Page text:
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Mental Health Matters (by guest Sharon Atwood)

Seen any green ribbons this month and wondered what they meant? In case you didn’t know, the month of May is Mental Health Awareness Month. Mental Health Awareness was started in the U.S. in 1949 by the National Association for Mental Health. Initially, it was a week-long but was later expanded to be an entire month.

Millions of Americans face the reality of living with a mental illness. One in five will experience a mental illness during their lifetime. I have bipolar disorder, a mental illness characterized by periods of mania and depression. My episodes began in college and continued into young adulthood. Even with an advanced degree, I had to go on disability early in life since employment proved to be a monumental challenge for me mostly due to social issues. Currently, however, I have been successful in managing my disorder through medication, counseling, and a strong support system.

I am glad to support raising awareness about mental health, fighting stigma, and educating the public. I have always taken the stance that one’s health is not confined to physicality. Is an internal organ more important than the mind? Why shouldn’t mental health be just as relevant as one’s heart or liver? Observing Mental Health Month is an effort to train a nation to enable adequate support and quality care for the mentally ill to live healthy and fulfilling lives.

Everybody needs good mental health, right? It’s not just for people with mental illness. We all need to keep our mental health in check to make sure we are functioning at our best.

Here are some tools I believe are valuable in promoting mental health:
1) Self-care (physical and mental):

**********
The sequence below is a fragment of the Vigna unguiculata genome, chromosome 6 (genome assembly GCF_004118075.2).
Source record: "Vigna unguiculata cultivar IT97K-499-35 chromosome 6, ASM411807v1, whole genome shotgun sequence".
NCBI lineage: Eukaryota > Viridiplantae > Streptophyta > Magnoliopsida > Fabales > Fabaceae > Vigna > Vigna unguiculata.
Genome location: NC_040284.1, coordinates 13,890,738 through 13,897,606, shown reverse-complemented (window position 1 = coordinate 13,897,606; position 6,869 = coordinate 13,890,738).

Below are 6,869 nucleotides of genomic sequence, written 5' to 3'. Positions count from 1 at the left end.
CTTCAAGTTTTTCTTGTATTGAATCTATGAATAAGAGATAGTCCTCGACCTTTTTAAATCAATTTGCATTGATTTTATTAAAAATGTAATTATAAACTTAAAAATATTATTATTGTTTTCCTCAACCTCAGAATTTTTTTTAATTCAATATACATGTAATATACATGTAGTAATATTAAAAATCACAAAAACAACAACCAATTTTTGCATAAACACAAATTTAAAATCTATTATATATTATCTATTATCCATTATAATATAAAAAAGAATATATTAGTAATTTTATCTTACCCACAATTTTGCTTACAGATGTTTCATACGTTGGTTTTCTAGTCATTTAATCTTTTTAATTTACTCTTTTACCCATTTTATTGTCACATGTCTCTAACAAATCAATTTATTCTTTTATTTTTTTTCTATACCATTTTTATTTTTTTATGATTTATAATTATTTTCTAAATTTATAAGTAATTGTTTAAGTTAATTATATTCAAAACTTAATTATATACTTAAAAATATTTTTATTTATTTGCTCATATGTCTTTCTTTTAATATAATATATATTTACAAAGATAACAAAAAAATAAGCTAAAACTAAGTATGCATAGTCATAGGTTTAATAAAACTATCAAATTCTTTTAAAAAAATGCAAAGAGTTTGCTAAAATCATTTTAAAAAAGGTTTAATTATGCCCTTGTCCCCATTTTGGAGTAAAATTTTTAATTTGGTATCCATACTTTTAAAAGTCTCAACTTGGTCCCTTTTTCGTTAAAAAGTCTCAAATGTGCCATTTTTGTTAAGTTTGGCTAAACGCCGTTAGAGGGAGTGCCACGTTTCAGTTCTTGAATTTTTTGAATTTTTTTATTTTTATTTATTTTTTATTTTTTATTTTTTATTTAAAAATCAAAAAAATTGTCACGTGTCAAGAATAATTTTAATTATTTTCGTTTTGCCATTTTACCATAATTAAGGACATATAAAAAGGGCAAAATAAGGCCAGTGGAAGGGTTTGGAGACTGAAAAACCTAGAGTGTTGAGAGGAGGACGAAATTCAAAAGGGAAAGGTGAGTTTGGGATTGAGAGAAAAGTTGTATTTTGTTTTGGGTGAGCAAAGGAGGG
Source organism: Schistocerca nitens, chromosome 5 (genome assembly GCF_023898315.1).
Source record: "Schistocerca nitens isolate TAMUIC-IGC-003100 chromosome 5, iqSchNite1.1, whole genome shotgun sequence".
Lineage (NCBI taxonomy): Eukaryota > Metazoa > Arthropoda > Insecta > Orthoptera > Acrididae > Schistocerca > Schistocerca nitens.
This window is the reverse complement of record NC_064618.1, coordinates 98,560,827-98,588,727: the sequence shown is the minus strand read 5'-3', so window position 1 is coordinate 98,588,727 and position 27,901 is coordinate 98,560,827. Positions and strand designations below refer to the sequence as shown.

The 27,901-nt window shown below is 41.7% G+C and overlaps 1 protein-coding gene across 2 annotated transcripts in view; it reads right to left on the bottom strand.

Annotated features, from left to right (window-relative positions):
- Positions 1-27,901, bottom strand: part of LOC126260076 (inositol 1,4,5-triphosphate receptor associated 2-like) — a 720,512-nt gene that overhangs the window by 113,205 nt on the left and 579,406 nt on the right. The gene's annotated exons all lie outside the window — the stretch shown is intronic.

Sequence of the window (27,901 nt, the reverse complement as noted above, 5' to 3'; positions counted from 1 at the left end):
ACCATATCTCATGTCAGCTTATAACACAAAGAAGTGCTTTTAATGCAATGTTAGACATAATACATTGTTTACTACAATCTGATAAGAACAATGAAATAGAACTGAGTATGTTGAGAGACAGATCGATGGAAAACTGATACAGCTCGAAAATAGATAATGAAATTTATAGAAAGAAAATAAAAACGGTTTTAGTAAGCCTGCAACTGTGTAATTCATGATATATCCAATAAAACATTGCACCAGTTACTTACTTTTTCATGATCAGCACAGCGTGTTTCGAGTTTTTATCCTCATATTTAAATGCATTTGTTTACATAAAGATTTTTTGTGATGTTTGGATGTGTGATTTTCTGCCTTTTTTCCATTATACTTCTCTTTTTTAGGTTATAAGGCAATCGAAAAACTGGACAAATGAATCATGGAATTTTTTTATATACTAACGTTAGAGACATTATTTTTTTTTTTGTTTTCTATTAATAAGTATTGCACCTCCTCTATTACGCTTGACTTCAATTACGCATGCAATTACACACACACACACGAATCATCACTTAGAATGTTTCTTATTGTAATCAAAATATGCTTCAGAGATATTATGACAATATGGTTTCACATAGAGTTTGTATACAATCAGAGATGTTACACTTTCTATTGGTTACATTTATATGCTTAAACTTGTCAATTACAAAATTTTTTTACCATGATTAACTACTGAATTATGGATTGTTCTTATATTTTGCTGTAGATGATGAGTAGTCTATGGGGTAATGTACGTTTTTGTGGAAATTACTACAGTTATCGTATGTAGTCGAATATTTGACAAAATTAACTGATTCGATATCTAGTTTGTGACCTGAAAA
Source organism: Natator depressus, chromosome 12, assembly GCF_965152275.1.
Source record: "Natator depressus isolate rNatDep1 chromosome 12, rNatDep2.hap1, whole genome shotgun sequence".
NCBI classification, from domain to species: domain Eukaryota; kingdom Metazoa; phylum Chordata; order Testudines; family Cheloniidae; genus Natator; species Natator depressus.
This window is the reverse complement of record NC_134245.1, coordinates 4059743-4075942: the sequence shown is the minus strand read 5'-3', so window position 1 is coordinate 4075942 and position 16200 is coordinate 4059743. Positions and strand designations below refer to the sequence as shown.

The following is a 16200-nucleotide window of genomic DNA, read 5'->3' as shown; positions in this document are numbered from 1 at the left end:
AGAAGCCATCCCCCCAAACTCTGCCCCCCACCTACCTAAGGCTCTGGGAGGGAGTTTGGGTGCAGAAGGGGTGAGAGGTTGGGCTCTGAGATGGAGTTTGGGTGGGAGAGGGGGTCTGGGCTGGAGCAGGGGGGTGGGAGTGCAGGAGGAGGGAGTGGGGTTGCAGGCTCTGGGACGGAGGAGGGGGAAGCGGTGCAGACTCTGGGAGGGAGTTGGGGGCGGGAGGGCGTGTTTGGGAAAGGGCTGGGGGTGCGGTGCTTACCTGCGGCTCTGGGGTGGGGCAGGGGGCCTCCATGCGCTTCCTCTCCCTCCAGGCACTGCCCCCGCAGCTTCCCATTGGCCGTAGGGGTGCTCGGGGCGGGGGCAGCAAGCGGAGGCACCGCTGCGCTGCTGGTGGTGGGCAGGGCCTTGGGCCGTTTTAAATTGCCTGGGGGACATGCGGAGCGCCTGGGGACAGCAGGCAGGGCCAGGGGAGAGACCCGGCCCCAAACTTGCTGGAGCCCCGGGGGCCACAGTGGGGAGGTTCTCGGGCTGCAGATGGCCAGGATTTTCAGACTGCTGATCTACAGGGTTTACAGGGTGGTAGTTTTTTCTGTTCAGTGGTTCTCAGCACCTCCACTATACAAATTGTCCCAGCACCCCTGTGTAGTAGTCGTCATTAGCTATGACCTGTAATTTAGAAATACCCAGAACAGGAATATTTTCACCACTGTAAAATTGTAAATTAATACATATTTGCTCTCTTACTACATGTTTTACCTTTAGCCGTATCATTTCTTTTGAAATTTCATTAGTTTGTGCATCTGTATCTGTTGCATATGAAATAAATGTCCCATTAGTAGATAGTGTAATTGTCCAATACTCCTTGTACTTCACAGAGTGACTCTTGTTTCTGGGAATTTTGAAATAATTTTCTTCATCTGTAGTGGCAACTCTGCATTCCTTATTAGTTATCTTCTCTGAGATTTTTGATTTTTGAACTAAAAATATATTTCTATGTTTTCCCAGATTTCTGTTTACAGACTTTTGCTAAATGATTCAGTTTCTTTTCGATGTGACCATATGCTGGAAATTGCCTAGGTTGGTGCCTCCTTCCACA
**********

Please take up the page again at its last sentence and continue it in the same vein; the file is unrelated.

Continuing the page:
• You know that exercise is going to make the list. Exercise is on a lot of lists!
  • I enjoy a hot bath after a long or high-stress day. I might even throw in some bubbles.
  • While I can’t say I always do it, a nutritious meal low in carbohydrates makes a body say “thank you.”
  • Watching a few of my favorite television programs during the week allows me to escape and recharge.
  • Working on a jigsaw puzzle is fun and relaxing for me.
  • Who doesn’t enjoy listening to music? Playing music while driving diminishes my stress level since driving can be taxing for me. I find Christian music to be particularly satisfying.

2) Socialization:
This area is more challenging for people with mental illness. My natural inclination is to stay home, but that’s not a healthy recourse day in/day out. Interaction with other people is vital. Otherwise, we become isolated, which can lead to depression, anxiety, agoraphobia, and all sorts of other bad stuff.

-Going to a movie, playing cards or board games, dining out, stepping out for a new experience – I tried goat yoga once! These are all socializing activities that work for me.

-Going to church is probably my biggest social outlet. I am a member of a large church. I struggle with feelings of apprehension and compensate by sitting next to my mentor who provides moral support. I practically force myself to engage in small groups, but it’s worth it.